Background: Distress is prevalent among residents and often attributed to rigors of training.
Aims: To explore the prevalence of burnout and depression and measured mental quality of life (QOL) among graduating medical students shortly before they began residency.
Method: Pooled analysis of data from 1428 fourth year medical students who responded to 1 of 3 multi-institutional studies. Students completed the Maslach Burnout Inventory, PRIME MD, and SF-8 to measure burnout, depression, and low mental QOL (defined as mean mental SF-8 scores ½ a standard deviation below the population norm) and answered demographic items.
Results: Shortly before beginning residency, 49% of responding medical students had burnout, 38% endorsed depressive symptoms, and 34% had low mental QOL. While no differences in the prevalence of distress was observed by residency specialty area, there were subtle differences in the manifestation of burnout by specialty. Medical students entering surgical fields had lower mean emotional scores, students entering primary care fields had lower mean depersonalization scores, and students entering non-primary care/non-surgical fields reported the lowest mean personal accomplishment scores (all p ≤ 0.03).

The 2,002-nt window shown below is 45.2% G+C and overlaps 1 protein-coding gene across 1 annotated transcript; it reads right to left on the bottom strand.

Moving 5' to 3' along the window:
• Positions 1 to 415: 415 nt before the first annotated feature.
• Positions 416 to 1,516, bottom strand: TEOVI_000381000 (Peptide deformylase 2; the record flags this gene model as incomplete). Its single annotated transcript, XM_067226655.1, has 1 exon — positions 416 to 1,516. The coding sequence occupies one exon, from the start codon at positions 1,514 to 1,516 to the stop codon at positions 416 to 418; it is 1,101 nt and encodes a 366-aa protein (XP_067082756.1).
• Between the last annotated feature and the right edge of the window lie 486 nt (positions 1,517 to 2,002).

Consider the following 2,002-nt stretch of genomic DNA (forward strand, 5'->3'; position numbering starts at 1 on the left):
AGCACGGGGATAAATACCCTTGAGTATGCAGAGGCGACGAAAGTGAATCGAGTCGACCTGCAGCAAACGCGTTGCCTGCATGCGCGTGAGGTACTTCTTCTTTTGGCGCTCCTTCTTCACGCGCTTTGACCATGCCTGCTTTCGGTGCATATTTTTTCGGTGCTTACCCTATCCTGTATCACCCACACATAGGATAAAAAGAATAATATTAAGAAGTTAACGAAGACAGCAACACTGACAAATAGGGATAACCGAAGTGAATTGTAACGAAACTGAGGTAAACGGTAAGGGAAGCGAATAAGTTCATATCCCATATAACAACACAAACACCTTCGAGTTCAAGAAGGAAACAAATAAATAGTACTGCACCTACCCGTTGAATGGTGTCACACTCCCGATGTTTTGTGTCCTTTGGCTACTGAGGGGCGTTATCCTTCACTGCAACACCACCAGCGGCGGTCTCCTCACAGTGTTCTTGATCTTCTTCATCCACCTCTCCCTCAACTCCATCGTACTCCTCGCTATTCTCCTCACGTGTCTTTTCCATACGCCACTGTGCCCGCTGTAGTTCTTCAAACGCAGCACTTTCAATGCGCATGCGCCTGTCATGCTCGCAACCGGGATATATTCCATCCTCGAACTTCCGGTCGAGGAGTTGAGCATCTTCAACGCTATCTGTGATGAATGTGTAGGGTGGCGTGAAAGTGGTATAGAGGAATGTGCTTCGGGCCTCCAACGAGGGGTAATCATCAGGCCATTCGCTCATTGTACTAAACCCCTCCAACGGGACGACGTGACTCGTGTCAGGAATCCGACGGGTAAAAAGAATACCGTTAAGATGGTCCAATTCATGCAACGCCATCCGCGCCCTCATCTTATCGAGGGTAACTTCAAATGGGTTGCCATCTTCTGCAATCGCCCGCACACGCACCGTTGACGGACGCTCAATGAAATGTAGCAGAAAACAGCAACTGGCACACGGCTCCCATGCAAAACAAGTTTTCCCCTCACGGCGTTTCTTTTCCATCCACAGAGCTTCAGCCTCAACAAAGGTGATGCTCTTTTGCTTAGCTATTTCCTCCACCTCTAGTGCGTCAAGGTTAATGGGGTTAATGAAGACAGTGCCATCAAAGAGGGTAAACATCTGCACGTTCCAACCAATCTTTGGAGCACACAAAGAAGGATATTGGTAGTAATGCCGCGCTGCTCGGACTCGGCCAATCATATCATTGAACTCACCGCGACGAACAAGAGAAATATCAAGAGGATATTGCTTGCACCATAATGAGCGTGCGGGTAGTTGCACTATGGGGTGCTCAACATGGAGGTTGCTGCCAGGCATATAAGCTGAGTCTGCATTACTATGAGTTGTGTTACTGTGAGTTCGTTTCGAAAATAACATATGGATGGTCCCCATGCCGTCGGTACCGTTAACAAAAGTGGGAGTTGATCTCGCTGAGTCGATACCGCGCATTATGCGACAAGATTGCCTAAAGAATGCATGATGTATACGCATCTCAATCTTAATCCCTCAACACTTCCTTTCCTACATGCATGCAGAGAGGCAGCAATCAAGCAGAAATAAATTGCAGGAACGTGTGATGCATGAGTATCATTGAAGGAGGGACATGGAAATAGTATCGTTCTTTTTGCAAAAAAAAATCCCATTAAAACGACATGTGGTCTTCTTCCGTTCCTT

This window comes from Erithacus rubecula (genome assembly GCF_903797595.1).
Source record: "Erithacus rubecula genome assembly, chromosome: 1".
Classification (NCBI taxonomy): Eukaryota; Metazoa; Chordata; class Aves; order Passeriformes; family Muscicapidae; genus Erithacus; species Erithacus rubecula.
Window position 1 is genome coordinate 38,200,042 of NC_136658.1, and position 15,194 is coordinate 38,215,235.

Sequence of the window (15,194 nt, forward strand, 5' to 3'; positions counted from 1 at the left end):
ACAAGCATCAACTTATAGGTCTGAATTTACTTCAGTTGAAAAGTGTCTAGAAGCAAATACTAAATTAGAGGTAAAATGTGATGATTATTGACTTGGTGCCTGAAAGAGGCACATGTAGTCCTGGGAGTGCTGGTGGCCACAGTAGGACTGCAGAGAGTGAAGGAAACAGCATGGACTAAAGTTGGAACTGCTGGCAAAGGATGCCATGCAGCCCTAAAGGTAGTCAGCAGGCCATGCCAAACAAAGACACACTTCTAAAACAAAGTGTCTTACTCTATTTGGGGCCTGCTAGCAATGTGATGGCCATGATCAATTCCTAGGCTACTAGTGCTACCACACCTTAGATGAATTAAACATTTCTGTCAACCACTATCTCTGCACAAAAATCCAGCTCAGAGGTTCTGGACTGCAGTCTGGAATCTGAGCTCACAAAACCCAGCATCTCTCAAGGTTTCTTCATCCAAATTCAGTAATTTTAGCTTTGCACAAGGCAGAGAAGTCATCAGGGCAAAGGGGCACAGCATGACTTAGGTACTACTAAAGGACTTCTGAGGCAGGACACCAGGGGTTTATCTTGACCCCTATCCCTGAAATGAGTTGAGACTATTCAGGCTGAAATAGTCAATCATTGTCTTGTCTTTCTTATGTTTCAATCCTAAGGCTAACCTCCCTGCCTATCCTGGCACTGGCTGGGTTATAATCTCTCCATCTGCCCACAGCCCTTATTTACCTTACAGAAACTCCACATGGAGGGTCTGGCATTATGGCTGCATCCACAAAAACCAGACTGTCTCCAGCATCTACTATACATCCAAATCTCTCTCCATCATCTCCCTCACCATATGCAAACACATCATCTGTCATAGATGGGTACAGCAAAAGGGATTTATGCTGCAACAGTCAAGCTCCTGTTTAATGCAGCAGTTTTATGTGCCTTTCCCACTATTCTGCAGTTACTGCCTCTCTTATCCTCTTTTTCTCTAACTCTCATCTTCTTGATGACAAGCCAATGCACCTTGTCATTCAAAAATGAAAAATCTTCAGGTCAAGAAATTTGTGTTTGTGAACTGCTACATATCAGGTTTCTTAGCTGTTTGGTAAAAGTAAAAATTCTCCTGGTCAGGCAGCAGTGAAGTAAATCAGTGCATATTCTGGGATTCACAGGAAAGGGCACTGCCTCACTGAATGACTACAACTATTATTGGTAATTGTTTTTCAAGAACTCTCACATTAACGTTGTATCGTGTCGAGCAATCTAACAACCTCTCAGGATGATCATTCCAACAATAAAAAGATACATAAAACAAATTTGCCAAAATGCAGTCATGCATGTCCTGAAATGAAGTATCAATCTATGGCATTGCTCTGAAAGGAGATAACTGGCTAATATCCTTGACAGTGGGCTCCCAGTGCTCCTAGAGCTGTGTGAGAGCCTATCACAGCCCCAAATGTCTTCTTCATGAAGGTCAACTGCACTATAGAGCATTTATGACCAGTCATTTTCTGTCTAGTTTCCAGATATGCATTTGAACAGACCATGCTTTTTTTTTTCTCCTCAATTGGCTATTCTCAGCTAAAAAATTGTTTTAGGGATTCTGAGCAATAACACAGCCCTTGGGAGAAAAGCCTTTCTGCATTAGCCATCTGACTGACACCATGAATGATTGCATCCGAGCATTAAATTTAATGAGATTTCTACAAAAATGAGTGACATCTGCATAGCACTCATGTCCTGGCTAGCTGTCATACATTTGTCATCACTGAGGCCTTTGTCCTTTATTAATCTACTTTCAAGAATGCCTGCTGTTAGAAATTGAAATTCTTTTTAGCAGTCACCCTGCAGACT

Conclusion: Our results indicate a high prevalence of distress among graduating medical students across all specialty disciplines before they even begin residency training.